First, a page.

According to the federal government, Rs50 million has been deposited into the bank account of the District Administration Office of Jajarkot and Rs50 million into the account of the Rukum West District Administration Office for the construction of temporary houses for the displaced.

According to the Temporary Housing Construction Grant Procedure for Earthquake Affected Households-2080, a displaced family whose house is completely or partially damaged and has become inhabitable will receive Rs50,000 each in two instalments—Rs 25,000 in the first instalment and Rs 25,000 in the second.

According to the District Administration Office in Rukum West, only Triveni Rural Municipality made no errors in data collection and therefore received the first instalment of the grant money while the other affected local units both in Rukum West and Jajarkot have restarted the data collection and verification process.

Triveni Rural Municipality has been granted Rs1.6 million for the displaced victims to build houses. The money was transferred to the account of the rural municipality on Tuesday.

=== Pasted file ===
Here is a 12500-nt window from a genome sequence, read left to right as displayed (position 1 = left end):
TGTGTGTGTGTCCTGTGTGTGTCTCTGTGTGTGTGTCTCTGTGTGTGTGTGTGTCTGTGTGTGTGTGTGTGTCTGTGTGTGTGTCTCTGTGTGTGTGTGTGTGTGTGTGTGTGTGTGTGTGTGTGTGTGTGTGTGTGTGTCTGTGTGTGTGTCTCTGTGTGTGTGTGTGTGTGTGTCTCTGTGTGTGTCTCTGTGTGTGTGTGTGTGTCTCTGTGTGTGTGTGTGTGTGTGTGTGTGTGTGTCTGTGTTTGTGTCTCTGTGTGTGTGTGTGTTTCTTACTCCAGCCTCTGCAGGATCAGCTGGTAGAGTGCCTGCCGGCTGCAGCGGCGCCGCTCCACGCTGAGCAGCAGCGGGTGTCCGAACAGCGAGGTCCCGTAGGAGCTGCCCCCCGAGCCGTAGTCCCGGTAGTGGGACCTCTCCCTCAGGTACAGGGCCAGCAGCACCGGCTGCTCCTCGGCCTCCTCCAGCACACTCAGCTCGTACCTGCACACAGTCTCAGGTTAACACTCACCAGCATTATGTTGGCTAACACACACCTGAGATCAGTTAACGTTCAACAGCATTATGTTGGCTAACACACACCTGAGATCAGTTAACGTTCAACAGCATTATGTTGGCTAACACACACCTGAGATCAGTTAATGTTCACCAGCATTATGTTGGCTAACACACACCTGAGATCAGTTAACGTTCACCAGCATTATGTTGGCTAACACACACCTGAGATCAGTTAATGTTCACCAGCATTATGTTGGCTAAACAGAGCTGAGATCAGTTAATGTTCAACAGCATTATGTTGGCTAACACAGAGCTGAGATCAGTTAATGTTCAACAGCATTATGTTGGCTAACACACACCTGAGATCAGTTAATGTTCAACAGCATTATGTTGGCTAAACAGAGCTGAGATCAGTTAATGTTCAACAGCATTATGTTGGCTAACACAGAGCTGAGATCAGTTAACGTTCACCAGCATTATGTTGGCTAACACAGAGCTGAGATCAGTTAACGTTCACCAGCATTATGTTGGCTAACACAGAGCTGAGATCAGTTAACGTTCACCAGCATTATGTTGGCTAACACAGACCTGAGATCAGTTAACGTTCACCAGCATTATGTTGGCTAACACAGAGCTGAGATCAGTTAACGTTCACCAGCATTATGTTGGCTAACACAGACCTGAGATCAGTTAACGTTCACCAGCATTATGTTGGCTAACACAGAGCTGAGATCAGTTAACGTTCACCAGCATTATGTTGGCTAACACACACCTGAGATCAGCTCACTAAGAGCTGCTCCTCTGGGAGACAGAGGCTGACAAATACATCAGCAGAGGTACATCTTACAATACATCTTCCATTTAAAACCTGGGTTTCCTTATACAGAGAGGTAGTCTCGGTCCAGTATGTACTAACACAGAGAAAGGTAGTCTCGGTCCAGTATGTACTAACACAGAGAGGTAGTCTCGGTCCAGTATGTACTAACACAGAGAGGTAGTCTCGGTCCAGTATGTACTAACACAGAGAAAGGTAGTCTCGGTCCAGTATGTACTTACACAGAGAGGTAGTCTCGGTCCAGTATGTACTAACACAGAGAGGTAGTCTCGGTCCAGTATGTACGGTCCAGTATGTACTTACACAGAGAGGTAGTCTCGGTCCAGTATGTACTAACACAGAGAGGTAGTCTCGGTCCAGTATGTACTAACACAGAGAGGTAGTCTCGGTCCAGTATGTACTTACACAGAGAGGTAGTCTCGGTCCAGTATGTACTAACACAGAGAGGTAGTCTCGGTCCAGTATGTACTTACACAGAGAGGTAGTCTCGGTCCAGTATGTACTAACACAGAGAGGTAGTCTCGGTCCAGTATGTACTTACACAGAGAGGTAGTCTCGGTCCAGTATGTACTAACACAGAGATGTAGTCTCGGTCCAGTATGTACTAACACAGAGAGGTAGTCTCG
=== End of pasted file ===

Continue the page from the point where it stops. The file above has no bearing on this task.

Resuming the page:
Around 55,000 families were displaced in the two districts of Karnali Province, and among them, 51,000 families received relief materials such as tarps, blankets, and rice, according to the province police office.

Kali Bahadur BK from ward 1 of Barekot Rural Municipality, Jajarkot, the epicentre of the earthquake, says the local authorities only collected preliminary data such as the names of the survivors and the extent of damage caused to the houses. “They should have done a more extensive homework before submitting the report to the district authorities. Due to a lack of clarity in the data submitted by the rural municipality, we have been made to wait longer,” said BK. “It is going to snow soon. Everyone in my family is sick. I don’t know when I’ll be able to build a house to keep the family safe.”

Prawesh Baduwal, assistant chief district officer of Rukum West, said that in order for the beneficiaries to claim the grant money, they have to submit a self-declaration application, a police report and a recommendation from the disaster management committee of their respective local units. The supporting documents are to be submitted by the local authorities to the district authorities along with verified data.